Tuesday 24 December 2013

Middle East respiratory syndrome coronavirus (MERS-CoV): camels, camels, camels!

Two studies in Eurosurveillance, an editorial note, A Lancet Infectious diseases report and a comment point 2 hairy toes toward camels as a harbour and source in some capacity, for MERS-CoV, or MERS-CoV-very-like, infections ticking over around the Arabian peninsula. All in the space of a week!

First up, Hemida and colleagues from Saudi Universities, China and the United States describe the search for neutralizing antibodies in animals in a 12-Dec Eurosurveillance article. Great to see Saudi Uni researchers involved. I've mentioned this virus neutralization assay and its intent before. This new study builds on that from Perera and colleagues who looked at camels and some other animals.

Some major findings from this study include:

  • Dromedary camels (n=310), sheep (n=100), goats (n=45), cattle (n=50) and chickens (n=240) from MERS-CoV hotspots in Saudi Arabia (Riyadh and Al Ahsa) were tested with the pseudoparticle neutralization (ppNT) test
  • 280 camel sera (90% of camel sera) were positive using the MERS-CoV ppNT test. No other animal sera reacted in this test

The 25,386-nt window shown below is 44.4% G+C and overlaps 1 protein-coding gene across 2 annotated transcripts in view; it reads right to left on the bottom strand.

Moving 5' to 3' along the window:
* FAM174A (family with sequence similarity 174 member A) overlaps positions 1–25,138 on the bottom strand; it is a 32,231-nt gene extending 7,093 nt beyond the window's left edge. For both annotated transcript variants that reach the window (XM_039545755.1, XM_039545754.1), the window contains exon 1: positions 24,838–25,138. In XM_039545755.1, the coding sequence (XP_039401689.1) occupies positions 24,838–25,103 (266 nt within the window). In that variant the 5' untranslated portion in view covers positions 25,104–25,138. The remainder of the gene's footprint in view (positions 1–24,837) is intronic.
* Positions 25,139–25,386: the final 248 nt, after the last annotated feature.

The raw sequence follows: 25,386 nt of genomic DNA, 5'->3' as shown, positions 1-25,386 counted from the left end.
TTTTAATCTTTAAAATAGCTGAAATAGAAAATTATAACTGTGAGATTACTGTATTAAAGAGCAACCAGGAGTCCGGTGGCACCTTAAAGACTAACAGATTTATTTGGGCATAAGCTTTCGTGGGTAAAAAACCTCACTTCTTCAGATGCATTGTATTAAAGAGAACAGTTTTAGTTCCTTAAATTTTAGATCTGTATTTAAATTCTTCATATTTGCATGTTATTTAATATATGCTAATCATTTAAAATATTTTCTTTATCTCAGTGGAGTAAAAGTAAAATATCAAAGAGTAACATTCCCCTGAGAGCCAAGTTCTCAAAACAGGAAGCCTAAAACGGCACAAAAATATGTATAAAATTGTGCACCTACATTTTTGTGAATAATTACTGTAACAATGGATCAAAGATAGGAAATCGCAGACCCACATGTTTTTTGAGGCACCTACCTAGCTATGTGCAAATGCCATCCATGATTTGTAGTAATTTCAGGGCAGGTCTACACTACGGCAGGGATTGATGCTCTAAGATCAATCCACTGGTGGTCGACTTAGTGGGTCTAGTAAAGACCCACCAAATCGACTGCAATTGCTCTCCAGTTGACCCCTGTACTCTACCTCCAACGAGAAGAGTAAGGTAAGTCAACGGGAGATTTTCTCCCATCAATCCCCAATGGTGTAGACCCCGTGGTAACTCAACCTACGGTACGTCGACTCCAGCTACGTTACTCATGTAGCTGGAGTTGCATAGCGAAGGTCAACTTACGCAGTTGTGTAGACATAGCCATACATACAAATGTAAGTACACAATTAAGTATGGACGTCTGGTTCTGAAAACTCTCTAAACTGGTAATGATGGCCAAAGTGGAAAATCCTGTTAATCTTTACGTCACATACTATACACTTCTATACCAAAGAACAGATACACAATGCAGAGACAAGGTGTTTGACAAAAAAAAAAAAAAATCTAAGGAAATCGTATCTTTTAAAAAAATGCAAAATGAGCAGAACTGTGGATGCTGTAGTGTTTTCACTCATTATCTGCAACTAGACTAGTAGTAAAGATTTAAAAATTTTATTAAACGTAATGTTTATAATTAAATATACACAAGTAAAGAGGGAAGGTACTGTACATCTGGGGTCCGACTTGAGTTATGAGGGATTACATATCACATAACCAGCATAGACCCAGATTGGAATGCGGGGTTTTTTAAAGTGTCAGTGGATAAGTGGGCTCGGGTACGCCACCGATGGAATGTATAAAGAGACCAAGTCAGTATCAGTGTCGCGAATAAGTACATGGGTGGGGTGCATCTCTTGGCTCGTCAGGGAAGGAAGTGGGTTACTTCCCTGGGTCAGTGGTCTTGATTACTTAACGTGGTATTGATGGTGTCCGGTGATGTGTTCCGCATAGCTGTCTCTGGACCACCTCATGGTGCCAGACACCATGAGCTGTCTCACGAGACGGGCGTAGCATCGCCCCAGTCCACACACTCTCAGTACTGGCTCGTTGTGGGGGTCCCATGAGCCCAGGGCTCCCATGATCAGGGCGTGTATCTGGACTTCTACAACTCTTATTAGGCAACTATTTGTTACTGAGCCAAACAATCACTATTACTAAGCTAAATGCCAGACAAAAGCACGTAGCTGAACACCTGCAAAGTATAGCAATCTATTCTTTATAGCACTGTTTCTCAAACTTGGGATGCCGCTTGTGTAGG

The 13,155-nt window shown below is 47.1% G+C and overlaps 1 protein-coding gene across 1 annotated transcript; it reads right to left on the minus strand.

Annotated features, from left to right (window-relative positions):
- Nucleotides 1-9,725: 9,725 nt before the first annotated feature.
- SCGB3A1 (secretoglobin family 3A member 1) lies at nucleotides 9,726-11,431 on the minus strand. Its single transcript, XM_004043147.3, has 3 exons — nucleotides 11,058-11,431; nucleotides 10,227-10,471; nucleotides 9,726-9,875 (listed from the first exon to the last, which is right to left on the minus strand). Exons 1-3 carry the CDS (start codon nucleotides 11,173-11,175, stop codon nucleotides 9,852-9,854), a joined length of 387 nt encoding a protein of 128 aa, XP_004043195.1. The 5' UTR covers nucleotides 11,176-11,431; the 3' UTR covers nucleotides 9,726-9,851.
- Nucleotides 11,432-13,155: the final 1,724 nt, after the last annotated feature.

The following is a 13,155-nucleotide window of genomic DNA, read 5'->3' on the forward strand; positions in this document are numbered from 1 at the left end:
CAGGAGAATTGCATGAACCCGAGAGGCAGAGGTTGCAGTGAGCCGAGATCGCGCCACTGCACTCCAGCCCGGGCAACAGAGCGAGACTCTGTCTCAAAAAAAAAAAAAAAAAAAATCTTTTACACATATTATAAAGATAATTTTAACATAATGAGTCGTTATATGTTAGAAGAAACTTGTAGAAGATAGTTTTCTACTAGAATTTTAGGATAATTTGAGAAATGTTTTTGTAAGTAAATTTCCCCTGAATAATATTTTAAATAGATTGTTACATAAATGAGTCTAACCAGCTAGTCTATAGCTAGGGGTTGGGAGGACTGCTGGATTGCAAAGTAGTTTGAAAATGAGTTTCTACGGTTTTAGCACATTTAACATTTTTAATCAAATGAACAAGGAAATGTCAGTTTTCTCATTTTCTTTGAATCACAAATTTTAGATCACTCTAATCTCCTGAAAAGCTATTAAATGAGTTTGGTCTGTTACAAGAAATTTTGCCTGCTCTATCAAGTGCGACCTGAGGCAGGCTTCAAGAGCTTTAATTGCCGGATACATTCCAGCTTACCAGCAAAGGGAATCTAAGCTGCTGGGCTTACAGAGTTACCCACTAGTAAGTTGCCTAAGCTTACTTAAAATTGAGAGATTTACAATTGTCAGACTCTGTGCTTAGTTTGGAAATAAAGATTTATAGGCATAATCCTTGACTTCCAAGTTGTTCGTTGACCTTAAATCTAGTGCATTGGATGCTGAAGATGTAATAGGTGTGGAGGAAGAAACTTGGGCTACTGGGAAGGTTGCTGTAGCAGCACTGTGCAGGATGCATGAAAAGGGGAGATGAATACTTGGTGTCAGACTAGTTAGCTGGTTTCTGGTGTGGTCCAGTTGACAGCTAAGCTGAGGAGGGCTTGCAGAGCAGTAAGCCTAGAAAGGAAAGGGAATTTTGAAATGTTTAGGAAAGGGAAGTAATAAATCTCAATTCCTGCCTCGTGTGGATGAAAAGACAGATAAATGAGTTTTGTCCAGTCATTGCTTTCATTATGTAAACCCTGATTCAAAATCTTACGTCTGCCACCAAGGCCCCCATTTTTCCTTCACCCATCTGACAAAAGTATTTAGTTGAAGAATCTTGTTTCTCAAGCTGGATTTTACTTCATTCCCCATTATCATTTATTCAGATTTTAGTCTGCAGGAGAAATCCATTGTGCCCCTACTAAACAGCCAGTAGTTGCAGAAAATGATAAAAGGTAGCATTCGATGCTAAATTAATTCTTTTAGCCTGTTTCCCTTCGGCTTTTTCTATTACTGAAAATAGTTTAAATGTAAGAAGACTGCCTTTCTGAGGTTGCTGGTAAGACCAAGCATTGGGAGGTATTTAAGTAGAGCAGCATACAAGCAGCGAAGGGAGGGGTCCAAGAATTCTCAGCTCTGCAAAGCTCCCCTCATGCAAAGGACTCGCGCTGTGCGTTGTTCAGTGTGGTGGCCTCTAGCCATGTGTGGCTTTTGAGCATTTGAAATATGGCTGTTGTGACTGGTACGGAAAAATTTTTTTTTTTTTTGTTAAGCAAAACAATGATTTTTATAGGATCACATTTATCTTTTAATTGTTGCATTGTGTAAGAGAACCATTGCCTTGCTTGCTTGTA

• 96% of camels had MERS-CoV (or a close relative)-reactive antibodies by 1-year of age; two-thirds of camels that were younger than 1-year of age reacted, which suggests acquisition of these infections accrues rapidly during that 1st year, or maternal antibodies remain in the offspring
  • 54 randomly selected camel sera (18% of all camel sera) were diluted out and tested using ppNT and a standard MERS-CoV microneutralization test (MNT). High levels of calf antibody specific to BCoV did not block MERS-CoV infection nonetheless there were some similar titres to both viruses in some of the camel sera. A ≥4-fold higher amount of antibody reactivity towards 1 virus compared to the other defined which was the most likely virus reacting. It's possible (likely?) that camels have "seen" (been infected by) both viruses or similar viruses at some time. Some of the subset of camel sera had high levels of antibody only to MERS-CoV (or a close relative)
  • Cows did not have any sign of MERS-CoV-reacting antibodies in their sera; they did have BCoV reactivity though
  • It was not stated whether the camels were ill or healthy at sampling
So other animals were not neutralising-antibody positive but young Saudi camels, like Omani, Spanish [retired to the Canary islands] and Egyptian camels before them, had acquired and reacted to infection by MERS-CoV (or a close relative) according to these validated antibody-detection tests. Regular sampling of an animal cohort is one suggested future direction.

Secondly we have Reusken and colleagues from the Netherlands, Jordan and Germany look at animals from the first known site to harbour MERS-CoV infections in April 2012 at a hospital in Zarqa city in Jordan. This was published online 12-Dec in the same issue of Eurosurveillance. Just fyi, Prof Marion Koopmans is senior author on this study and on the study below.